Judge Approves Narrowing of Atlantic City’s Main Road

A Superior Court judge approved a proposal to narrow Atlantic City’s main road over the objections of five casinos and a hospital that claim they will be negatively affected.

Judge Approves Narrowing of Atlantic City’s Main Road

Atlantic City will proceed with a project that aims to reduce the width of its main road, despite concerns from casinos and a hospital about potential traffic congestion and safety issues. Superior Court Judge Michael Blee rejected their arguments and ruled in favor of narrowing the road.

The project to narrow Atlantic Avenue, the main artery through Atlantic City’s downtown, was initiated in the name of pedestrian safety. City officials believe that reducing the road from four lanes to two will improve safety and create a more pedestrian-friendly environment. The project also aligns with the city’s efforts to enhance infrastructure and ensure the well-being of its residents and visitors.

Five casinos and a hospital raised concerns about the potential negative impacts of the road narrowing project. They argued that it could lead to gridlock, deter gamblers, and cause delays for emergency vehicles. Attorney Keith Davis, representing the Caesars, Tropicana, Resorts, Bally’s, and Hard Rock casinos, as well as the AtlantiCare hospital, questioned the city’s legal authority to alter traffic flows on Atlantic Avenue.

Judge Blee dismissed the arguments put forth by the casinos and hospital. He emphasized that no injuries had occurred as a result of the project, which began during the city’s slowest period.

Judge Blee also highlighted that if the opponents of the plan succeed in court, the road can be easily restored to its previous state. He determined that the personal inconvenience of residents and visitors does not constitute irreparable harm.

Davis questioned the city’s authority to proceed with the road narrowing project, citing that the area falls under the jurisdiction of the Casino Reinvestment Development Authority (CRDA). However, the judge noted that the CRDA was not involved in the litigation and did not appear in court. This absence may have influenced the judge’s decision to uphold the city’s authority to proceed.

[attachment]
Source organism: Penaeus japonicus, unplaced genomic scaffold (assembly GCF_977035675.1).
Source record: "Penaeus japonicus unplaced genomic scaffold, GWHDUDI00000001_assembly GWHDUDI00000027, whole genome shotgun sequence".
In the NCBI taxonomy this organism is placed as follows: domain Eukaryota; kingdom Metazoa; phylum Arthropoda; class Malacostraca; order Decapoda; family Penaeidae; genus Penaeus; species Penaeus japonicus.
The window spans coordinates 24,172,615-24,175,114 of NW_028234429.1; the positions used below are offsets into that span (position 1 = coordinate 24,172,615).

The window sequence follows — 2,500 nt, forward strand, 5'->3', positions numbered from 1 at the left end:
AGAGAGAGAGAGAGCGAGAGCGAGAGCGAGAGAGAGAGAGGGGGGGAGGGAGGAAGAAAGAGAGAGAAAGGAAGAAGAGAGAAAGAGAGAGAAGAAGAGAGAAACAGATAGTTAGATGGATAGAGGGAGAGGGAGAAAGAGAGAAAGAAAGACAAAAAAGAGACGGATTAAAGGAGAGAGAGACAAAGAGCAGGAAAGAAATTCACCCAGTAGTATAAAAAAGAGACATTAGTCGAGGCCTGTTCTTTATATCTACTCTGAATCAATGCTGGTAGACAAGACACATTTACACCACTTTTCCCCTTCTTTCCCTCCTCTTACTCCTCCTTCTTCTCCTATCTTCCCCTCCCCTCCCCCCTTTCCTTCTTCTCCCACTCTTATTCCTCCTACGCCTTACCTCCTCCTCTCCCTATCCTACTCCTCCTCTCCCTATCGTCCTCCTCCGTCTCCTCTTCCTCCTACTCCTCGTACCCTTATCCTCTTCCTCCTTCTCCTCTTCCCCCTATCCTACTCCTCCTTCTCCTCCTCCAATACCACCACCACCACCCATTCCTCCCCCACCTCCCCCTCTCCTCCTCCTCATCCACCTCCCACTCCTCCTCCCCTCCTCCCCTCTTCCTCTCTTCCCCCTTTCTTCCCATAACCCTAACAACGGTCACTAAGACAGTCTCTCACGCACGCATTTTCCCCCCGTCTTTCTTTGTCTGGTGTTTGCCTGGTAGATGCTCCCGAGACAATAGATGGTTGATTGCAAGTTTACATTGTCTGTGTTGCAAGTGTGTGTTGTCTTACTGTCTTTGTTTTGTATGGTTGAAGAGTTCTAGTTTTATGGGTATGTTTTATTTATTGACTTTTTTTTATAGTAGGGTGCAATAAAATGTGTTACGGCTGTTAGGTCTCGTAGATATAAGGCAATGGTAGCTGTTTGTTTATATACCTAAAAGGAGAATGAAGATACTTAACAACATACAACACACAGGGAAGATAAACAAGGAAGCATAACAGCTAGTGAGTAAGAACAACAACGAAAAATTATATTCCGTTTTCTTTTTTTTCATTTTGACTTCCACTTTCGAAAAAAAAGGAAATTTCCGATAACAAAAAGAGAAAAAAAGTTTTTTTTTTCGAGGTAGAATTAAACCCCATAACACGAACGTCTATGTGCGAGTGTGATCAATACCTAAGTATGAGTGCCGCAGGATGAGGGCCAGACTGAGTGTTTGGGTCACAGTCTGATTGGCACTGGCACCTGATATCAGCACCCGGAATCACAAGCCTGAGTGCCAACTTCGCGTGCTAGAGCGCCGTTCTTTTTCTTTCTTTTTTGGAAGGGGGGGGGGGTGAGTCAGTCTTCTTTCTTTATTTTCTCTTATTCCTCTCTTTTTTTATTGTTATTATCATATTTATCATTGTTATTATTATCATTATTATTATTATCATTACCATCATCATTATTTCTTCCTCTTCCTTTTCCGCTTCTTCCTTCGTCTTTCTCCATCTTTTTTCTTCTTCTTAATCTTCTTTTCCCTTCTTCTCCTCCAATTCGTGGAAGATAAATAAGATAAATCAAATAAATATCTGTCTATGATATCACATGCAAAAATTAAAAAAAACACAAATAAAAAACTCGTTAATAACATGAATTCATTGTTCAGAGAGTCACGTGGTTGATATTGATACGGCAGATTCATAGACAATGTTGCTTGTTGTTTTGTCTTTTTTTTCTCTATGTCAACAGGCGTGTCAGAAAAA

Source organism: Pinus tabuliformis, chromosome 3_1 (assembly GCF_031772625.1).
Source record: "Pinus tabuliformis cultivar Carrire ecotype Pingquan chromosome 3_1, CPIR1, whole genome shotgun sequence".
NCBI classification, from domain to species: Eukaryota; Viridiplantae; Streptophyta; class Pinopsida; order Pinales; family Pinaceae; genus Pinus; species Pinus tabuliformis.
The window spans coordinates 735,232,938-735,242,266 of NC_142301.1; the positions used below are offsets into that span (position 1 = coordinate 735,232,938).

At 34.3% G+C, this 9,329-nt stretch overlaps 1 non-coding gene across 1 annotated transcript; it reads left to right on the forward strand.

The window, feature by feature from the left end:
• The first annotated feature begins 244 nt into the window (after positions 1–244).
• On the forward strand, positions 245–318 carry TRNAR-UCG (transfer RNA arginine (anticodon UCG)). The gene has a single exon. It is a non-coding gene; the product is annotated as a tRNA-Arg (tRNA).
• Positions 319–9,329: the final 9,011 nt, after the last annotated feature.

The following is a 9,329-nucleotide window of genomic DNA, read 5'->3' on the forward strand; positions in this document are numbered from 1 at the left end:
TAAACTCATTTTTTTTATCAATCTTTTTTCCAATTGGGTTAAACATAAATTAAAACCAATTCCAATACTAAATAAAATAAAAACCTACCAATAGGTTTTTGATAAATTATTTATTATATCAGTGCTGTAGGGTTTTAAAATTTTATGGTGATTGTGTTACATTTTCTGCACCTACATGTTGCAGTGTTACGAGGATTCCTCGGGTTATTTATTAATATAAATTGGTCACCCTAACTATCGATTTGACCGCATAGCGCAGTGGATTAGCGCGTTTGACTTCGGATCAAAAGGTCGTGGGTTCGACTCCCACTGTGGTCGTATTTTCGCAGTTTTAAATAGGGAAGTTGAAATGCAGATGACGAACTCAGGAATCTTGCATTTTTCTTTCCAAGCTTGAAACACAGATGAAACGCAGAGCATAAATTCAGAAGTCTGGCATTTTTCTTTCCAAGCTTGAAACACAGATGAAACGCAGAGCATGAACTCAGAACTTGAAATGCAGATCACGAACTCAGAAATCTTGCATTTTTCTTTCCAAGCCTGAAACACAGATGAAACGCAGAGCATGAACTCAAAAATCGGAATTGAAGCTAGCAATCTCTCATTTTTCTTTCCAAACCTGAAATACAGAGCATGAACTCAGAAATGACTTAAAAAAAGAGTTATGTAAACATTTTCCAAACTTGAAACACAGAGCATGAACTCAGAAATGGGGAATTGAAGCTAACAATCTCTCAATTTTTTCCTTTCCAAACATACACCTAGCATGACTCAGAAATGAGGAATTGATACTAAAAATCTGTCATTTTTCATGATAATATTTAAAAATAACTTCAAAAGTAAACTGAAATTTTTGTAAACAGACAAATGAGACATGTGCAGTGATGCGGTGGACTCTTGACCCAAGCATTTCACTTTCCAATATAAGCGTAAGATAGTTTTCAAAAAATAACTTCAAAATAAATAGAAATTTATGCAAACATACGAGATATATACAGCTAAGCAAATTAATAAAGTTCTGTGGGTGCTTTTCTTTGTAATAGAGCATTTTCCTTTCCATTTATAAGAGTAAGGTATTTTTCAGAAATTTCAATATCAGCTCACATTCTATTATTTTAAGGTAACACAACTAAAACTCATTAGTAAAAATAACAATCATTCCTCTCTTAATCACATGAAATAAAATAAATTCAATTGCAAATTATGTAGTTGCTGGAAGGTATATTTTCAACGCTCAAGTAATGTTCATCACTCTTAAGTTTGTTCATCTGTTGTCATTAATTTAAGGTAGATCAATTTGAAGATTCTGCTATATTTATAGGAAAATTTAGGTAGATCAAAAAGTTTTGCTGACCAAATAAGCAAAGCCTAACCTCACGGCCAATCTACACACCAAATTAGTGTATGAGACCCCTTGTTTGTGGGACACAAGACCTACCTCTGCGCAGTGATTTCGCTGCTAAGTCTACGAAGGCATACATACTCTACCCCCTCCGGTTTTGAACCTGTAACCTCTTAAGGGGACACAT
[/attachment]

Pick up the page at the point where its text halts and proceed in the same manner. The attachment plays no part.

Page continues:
By reducing the number of lanes, the city aims to create a more walkable environment, encouraging residents and visitors to explore the downtown area on foot. This aligns with the city’s vision of becoming a pedestrian-friendly destination.

Mayor Marty Small announced that the city secured $24 million in federal and state funding for the project. This funding will be used to pave roads, construct sidewalks, install new streetlights and synchronize traffic lights. The injection of non-Atlantic City taxpayer money demonstrates a commitment to enhancing the city’s infrastructure and overall appeal.

Despite the potential benefits, there are concerns about increased traffic congestion on Atlantic Avenue. Even with four lanes, the road often experiences heavy traffic, especially during events and concerts. Critics worry that reducing the road to two lanes could exacerbate congestion and lead to frustrating delays for both residents and tourists.

While the judge has scheduled a trial for February 2025, Mayor Small emphasized that work on the second phase of the project is set to begin in September. This timeline indicates that the project will likely be completed before the trial takes place. The completion of phase two will provide further evidence of the project’s impact on traffic flow and pedestrian safety.